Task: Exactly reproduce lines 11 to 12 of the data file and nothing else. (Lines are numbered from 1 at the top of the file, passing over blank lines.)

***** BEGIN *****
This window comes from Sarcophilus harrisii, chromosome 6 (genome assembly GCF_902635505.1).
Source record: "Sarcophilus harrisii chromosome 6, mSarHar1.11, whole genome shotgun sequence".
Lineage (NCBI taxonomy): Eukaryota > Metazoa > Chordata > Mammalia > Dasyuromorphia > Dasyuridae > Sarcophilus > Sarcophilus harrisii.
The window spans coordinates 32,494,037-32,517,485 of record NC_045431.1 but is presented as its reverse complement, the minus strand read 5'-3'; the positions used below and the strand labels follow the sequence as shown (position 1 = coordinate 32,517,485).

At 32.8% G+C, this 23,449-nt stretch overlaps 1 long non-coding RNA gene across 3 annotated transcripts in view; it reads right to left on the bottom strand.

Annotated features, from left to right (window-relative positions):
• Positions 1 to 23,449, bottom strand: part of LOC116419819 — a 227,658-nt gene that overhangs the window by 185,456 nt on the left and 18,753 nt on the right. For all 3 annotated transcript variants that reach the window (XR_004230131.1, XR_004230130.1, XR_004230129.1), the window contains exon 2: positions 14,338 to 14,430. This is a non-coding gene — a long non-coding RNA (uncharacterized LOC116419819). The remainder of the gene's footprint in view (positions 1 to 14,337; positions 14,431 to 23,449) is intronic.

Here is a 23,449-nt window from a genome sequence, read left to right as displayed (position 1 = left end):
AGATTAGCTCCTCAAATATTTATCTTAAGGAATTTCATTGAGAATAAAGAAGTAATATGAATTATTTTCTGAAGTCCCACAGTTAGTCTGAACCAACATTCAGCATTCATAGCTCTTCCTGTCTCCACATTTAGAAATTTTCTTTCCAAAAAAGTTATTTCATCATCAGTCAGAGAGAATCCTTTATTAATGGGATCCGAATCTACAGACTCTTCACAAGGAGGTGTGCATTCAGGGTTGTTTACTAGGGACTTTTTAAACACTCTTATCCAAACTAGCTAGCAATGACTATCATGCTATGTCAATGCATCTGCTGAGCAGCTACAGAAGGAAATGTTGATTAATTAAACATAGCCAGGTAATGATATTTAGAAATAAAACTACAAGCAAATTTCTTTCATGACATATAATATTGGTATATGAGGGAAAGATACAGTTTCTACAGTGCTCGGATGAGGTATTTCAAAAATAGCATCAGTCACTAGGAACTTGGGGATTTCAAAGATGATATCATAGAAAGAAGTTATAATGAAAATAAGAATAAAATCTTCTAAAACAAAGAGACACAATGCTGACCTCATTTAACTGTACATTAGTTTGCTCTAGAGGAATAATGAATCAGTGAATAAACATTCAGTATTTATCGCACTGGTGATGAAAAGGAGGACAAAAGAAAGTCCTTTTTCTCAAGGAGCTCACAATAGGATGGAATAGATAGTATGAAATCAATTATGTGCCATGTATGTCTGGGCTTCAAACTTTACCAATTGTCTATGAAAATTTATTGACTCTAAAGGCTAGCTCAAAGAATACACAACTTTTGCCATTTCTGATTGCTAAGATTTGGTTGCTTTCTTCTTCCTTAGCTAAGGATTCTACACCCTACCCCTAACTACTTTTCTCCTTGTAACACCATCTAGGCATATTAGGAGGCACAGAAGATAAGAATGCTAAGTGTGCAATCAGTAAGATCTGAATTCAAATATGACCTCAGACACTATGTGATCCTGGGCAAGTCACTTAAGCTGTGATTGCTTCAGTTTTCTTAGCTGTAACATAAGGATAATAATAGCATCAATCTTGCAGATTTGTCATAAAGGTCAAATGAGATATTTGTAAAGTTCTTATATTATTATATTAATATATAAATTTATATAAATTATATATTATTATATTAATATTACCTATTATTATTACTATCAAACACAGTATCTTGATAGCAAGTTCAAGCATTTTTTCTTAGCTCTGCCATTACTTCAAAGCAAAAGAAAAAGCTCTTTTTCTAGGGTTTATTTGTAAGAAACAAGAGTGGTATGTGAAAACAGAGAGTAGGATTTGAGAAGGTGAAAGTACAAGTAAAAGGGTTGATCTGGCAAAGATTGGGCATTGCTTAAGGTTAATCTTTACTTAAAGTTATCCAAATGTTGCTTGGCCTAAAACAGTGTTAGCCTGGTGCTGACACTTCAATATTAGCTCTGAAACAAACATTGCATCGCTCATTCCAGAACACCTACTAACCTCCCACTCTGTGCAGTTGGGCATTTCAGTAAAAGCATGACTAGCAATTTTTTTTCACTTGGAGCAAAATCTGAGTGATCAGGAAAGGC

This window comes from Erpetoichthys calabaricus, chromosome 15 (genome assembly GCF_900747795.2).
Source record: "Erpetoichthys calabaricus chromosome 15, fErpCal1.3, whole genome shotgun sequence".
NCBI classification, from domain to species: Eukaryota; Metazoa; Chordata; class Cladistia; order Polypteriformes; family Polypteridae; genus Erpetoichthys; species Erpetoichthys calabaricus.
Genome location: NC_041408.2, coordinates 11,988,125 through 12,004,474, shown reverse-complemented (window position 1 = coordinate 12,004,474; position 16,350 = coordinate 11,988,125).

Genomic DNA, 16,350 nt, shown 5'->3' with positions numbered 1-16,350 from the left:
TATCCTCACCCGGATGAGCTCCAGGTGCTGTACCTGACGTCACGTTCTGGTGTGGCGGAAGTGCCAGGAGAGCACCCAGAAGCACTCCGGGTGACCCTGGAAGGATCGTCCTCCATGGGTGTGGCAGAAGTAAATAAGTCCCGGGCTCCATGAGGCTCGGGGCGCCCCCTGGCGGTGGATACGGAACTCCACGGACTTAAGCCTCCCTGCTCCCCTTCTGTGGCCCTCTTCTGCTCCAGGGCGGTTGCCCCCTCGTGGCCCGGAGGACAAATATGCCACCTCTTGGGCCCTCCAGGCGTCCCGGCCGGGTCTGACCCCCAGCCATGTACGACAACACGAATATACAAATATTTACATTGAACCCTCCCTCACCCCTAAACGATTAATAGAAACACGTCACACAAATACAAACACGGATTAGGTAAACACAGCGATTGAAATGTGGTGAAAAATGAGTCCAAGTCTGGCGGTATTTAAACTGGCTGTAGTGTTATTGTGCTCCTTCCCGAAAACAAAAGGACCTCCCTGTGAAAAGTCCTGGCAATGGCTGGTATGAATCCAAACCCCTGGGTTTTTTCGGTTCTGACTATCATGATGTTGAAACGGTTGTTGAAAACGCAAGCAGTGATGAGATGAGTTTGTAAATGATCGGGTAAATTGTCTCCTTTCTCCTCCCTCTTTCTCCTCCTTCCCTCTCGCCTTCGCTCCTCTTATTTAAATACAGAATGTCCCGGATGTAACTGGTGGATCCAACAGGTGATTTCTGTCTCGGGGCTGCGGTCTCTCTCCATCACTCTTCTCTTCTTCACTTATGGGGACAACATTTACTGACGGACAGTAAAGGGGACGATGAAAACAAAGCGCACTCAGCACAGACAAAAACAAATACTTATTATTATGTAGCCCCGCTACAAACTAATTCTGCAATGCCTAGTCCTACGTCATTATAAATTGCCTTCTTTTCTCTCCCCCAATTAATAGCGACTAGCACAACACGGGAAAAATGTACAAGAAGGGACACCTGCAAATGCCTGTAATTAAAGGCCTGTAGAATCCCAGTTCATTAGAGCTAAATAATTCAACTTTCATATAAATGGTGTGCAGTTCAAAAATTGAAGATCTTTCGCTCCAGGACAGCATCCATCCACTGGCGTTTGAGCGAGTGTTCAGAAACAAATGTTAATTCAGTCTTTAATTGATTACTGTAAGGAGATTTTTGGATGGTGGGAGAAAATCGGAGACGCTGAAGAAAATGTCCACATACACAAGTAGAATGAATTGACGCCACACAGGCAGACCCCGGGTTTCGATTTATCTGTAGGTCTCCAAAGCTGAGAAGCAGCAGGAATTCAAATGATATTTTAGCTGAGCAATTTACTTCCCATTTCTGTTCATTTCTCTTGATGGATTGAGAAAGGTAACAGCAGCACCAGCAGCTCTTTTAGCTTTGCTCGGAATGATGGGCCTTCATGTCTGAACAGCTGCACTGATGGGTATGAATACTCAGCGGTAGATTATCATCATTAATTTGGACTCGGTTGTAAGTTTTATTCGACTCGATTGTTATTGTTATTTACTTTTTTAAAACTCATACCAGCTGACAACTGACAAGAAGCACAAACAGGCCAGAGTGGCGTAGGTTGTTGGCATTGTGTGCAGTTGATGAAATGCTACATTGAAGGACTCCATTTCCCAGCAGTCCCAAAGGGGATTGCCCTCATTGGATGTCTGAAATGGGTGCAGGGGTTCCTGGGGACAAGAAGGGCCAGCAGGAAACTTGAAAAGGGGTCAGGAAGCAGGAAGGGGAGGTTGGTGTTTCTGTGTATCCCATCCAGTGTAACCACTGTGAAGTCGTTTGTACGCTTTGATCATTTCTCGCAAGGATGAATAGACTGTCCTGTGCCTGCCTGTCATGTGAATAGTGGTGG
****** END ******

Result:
Source record: "Erpetoichthys calabaricus chromosome 15, fErpCal1.3, whole genome shotgun sequence".
NCBI classification, from domain to species: Eukaryota; Metazoa; Chordata; class Cladistia; order Polypteriformes; family Polypteridae; genus Erpetoichthys; species Erpetoichthys calabaricus.